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Hec. Come my sweet sisters, let the air strike our tune; Whilst we shew reverence to yon peeping moon.58
.. (The Witches dance, et ereunt.
58 Though some resemblance may be traced between the Charms in Macbeth, and the Incantations in this Play, which is supposed to have preceded it, this coincidence will not detract much from the originality of Shakspeare. His Witches are distinguished from the Witches of Middleton by essential differences. These are crea. tures to whom man or woman plotting some dire mischief night resort for occasional consultation. Those originate deeds of blood, and begin bad impulses to men. From the moment that their eyes first meet with Macbeth's, he is spell-bound. That meeting sways his destiny. He can never break the fascination. These Witches can hurt the body; those have power over the soul. -- Hecate in Mid. dleton has a Son, a low buffoon: the bags of Shakspeare have neither child of their own, nor seem to be descended from any parent. They are foul Anomalies, of whom we know not whence they are sprung, nor whether they have beginning or ending. As they are without human passions, so they seem to be without human relati. ons. They come with thunder and lightning, and vanish to airy music. This is all we know of them. - Except Hecate, they have no names; which heightens their mysteriousness. The names, and some of the properties, which Middleton has given to his Hags, ex. cite smiles. The Weird Sisters are serious things. Their presence cannot co-exist with mirth. But, in a lesser degree, the Witches of Middleton are fine creations. Their power too is, in some measure, over the mind. They raise jars, jealousies, strifes, like a thick scurf o'er life.
THE WITCH OF EDMONTON. A TRAGI-COMEDY. BY WILLIAM ROWLEY, THOMAS DECKER,
JOHN FORD, &c.
Mother Sawyer, (before she turns Witch) alone.
Banks, a Farmer, enters.
Banks. I do, Witch, I do:
Suw. Gather a few rotten sticks to warm me.
Banks. Down with them when I bid thee, quickly; I'll make thy bones rattle in thy skin else. Saw. You wont ? churl, cut-throat, miser : there they
be. Would they stuck cross thy throat, thy bowels, thy maw, thy midriff
39 This Soliloquy anticipates all that Addison has said in the conclusion of the 117th Spectator. ,
Banks. Banks. Say'st thou me so ? Hag, out of my ground. Saw. Dost strike me, slave, curmudgeon ? Now thy
bones aches, thy joints cramps, And convulsions stretch and crack thy sinews. Banks. Cursing, thou hag? take that, and that.
[Exit. Saw. Strike, do : and wither'd may that hand and arm Whose blows have lam'd me, drop from the rotten trunk. Abuse me! beat me! call me hag and witch! What is the name, where, and by what art learn'd? What spells, what charms, or invocations, May the thing call'd Familiar be purchased ?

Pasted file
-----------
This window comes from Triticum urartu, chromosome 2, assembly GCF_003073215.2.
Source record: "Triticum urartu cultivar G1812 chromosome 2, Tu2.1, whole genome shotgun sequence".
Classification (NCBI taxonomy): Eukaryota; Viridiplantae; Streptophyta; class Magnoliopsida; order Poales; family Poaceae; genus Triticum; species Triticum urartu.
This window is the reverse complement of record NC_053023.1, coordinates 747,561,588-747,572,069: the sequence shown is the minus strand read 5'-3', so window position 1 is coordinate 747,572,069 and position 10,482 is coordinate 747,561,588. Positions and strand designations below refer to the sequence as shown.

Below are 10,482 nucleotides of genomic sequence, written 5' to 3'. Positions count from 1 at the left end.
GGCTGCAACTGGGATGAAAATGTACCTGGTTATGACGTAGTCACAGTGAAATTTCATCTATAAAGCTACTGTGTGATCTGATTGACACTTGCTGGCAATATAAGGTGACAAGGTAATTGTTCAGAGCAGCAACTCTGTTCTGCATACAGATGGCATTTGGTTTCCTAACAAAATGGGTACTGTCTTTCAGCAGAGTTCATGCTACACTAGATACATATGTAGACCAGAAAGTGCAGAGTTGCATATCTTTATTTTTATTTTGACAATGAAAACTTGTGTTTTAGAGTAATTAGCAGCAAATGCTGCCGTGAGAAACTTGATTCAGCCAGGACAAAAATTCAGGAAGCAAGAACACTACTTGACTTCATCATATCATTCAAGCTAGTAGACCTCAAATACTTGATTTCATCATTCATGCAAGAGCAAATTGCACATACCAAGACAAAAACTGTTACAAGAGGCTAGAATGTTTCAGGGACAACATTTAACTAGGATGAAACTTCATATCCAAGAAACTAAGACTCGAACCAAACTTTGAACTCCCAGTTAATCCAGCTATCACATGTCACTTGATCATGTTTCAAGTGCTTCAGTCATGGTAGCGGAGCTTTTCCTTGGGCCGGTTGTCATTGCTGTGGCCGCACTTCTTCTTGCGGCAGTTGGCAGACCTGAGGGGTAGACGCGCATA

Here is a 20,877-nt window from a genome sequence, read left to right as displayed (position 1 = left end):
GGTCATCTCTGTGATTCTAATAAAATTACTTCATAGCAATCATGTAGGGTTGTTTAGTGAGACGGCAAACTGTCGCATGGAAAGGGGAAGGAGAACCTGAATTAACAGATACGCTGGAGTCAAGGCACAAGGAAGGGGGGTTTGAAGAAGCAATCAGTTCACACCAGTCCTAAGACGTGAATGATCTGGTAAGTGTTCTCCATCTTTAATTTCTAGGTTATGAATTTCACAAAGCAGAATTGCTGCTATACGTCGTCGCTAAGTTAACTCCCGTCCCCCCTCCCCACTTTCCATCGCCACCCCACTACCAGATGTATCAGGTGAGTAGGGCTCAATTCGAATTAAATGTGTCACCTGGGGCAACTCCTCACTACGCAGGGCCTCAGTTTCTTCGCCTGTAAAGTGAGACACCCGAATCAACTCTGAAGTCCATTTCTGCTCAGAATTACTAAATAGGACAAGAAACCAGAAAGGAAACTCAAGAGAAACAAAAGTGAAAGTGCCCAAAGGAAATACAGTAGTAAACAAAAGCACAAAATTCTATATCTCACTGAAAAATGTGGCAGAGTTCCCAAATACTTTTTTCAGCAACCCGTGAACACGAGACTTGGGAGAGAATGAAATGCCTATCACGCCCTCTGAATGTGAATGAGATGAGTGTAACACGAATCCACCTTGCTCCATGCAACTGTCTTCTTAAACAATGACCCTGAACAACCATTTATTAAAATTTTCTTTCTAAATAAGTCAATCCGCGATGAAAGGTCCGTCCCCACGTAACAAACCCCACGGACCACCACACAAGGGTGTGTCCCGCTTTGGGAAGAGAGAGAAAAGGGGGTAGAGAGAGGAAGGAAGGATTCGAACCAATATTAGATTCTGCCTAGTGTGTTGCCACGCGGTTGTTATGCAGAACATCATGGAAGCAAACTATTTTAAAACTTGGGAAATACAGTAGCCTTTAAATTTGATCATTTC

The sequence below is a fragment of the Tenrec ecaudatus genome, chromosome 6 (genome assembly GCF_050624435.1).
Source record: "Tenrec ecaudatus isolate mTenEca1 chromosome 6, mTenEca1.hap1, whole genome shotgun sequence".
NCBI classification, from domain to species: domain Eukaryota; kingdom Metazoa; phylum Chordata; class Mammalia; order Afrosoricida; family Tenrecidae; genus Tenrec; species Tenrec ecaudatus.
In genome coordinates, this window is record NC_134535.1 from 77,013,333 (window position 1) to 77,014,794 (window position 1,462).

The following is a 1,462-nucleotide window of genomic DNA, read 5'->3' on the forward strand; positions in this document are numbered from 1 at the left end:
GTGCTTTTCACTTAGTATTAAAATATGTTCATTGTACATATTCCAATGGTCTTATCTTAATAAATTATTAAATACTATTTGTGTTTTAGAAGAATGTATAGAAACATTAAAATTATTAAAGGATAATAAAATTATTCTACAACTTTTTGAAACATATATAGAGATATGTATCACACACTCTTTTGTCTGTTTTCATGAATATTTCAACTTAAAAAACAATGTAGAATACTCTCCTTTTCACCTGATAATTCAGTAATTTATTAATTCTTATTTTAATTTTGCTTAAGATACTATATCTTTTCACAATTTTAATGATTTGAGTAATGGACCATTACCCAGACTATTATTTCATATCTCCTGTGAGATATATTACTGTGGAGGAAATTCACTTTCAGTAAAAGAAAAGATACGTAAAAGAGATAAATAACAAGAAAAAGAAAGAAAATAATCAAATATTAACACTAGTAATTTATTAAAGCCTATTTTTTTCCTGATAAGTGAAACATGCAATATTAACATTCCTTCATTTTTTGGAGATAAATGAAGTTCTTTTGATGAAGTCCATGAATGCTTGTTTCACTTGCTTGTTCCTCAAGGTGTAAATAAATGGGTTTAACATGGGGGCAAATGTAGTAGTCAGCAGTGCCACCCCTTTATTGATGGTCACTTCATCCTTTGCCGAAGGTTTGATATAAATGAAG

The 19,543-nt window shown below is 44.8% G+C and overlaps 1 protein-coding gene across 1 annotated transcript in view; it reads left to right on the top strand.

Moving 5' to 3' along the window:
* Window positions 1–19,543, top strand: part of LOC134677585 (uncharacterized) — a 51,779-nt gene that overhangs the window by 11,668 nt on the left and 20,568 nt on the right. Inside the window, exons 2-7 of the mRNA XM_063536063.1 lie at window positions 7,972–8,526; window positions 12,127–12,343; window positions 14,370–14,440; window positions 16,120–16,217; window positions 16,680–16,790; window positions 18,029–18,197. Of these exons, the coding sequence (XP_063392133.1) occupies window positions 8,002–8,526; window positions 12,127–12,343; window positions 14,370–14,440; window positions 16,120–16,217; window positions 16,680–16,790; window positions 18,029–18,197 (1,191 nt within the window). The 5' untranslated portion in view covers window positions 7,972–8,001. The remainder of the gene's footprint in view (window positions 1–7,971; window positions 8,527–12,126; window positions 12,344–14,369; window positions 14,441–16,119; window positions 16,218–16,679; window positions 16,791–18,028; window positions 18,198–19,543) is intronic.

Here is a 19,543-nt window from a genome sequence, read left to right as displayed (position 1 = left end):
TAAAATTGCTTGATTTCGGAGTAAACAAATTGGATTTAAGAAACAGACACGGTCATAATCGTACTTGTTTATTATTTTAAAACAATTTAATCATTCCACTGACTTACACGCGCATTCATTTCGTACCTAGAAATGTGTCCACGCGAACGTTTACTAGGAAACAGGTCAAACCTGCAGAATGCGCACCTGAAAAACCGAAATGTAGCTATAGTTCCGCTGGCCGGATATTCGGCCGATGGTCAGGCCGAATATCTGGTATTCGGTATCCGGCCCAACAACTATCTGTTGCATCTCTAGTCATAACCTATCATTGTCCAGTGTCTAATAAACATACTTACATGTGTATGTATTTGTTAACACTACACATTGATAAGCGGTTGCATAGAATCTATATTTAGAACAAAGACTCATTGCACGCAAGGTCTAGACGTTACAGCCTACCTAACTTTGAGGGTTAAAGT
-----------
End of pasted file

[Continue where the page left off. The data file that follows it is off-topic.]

I am shunn'd And hated like a sickness : made a scorn To all degrees and sexes. I have heard old beldams Talk of Familiars in the shape of mice, Rats, ferrets, weasels, and I wot not what, That have appear'd; and suck’d, some say, their blood. But by what means they came acquainted with them, I'm now ignorant. Would some power good or bad Instruct me which way I might be reveng'd Upon this churl, I'd go out of myself, And give this fury leave to dwell within ' This ruin'd cottage, ready to fall with age : Abjure all goodness, be at hate with prayer, And study curses, imprecations, Blasphemous speeches, oaths, detested oaths, Or any thing that's ill; so I might work Revenge upon this miser, this black cur, That barks, and bites, and sucks the very blood Of me, and of my credit. Tis all one To be a witch as to be counted one. She gets a Familiar which serves her in the likeness of a
MOTHER SAWYER. Familiar.
Stand on thy hind-legs up. Kiss me, my Tommy;
Famil. Yes, and nipt the sucking-child.
Saw. Ho, ho, my dainty, My little pearl. No lady loves her hound, Monkey, or parakeet, as I do thee. Famil. The maid has been churning butter nine hours,
but it shall not come.
Famil. I had rare sport
Saw. I could dance
Her Familiar absents himself: she invokes him. Saw.
Not see me in three days?
Like a swift powder-mine beneath the world,
He comes in White.
thee, My whiteness puts thee in mind of thy winding sheet.
Saw. Am I near death?
Famil. Be blasted with the news, Whiteness is day's footboy, a fore-runner to light, which
shews thy old riveld face : villainies are stript
60 Mother Sawyer differs from the hags of Middleton or Shakspeare. She is the plain traditional old woman Witch of our ancestors; poor, deformed, and ignorant ; the terror of villages, herself amenable to a justice. That should be a hardy sheriff, with the power of the county at his heels, that would lay hands on the Weird Sisters. They are of another jurisdiction, But upon the common and received opinion the author (or authors) have engrafted strong fancy. There is something frightfully earnest in her invocations to the Familiar,